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Phosphorus status of some saline and non-saline hydromorphic soils of the Niger Delta of Nigeria

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Summary

The phosphorus status of some mangrove and fresh-water hydromorphic soils of the Nigerian Niger Delta was evaluated by determining the relative abundance of various P forms and the P-sorption capacity indices. Total P was high in all soils ranging from 352 to 2055 mg/kg, with a mean of 1011 mg/kg. The saline mangrove-swamp soils had generally higher values than the fresh-water soils. Organic P formed about 34% of total P. The relative abundance of the inorganic P forms was in decreasing order, active P, occluded P and residual P. The relative distribution of active P followed the decreasing order, Fe−P, Al−P and Ca−P.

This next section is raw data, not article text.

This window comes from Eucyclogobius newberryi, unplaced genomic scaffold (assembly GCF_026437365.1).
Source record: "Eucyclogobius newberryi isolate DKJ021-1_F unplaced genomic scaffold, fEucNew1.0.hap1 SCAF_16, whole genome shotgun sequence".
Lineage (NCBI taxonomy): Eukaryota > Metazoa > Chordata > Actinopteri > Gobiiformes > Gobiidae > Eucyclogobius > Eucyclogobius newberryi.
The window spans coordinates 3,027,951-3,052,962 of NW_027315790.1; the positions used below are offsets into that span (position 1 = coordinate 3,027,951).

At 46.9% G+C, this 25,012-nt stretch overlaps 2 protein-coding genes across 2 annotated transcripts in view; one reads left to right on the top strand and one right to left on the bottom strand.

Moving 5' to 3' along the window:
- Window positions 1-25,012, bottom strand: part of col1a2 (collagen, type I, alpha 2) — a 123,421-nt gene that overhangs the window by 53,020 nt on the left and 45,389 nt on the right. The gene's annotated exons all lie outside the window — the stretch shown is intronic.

The adsorption capacity was generally low in all soils. The amount of P sorbed from the addition of 150 mg/100g of soil ranged from zero to 13 mg/100g, giving an average of about 7% of added P sorbed.

The abundance of active P and low content of occluded P were attributed to the poorly drained and unweathered nature of the soils. The low P adsorption suggests little capacity of the soils to fix P. The relatively high content of active P and the low P sorption capacity generally indicate high availability of P to plant in these soils.

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Udo, E.J., Ibedu, M.A. & Fagbami, A.A. Phosphorus status of some saline and non-saline hydromorphic soils of the Niger Delta of Nigeria. Plant Soil 77, 327–335 (1984). https://doi.org/10.1007/BF02182935

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Key words

  • Mangrove
  • Marine deposit
  • Niger Delta
  • Nigeria
  • Phosphorus forms
  • Phosphorus sorption
  • Salinity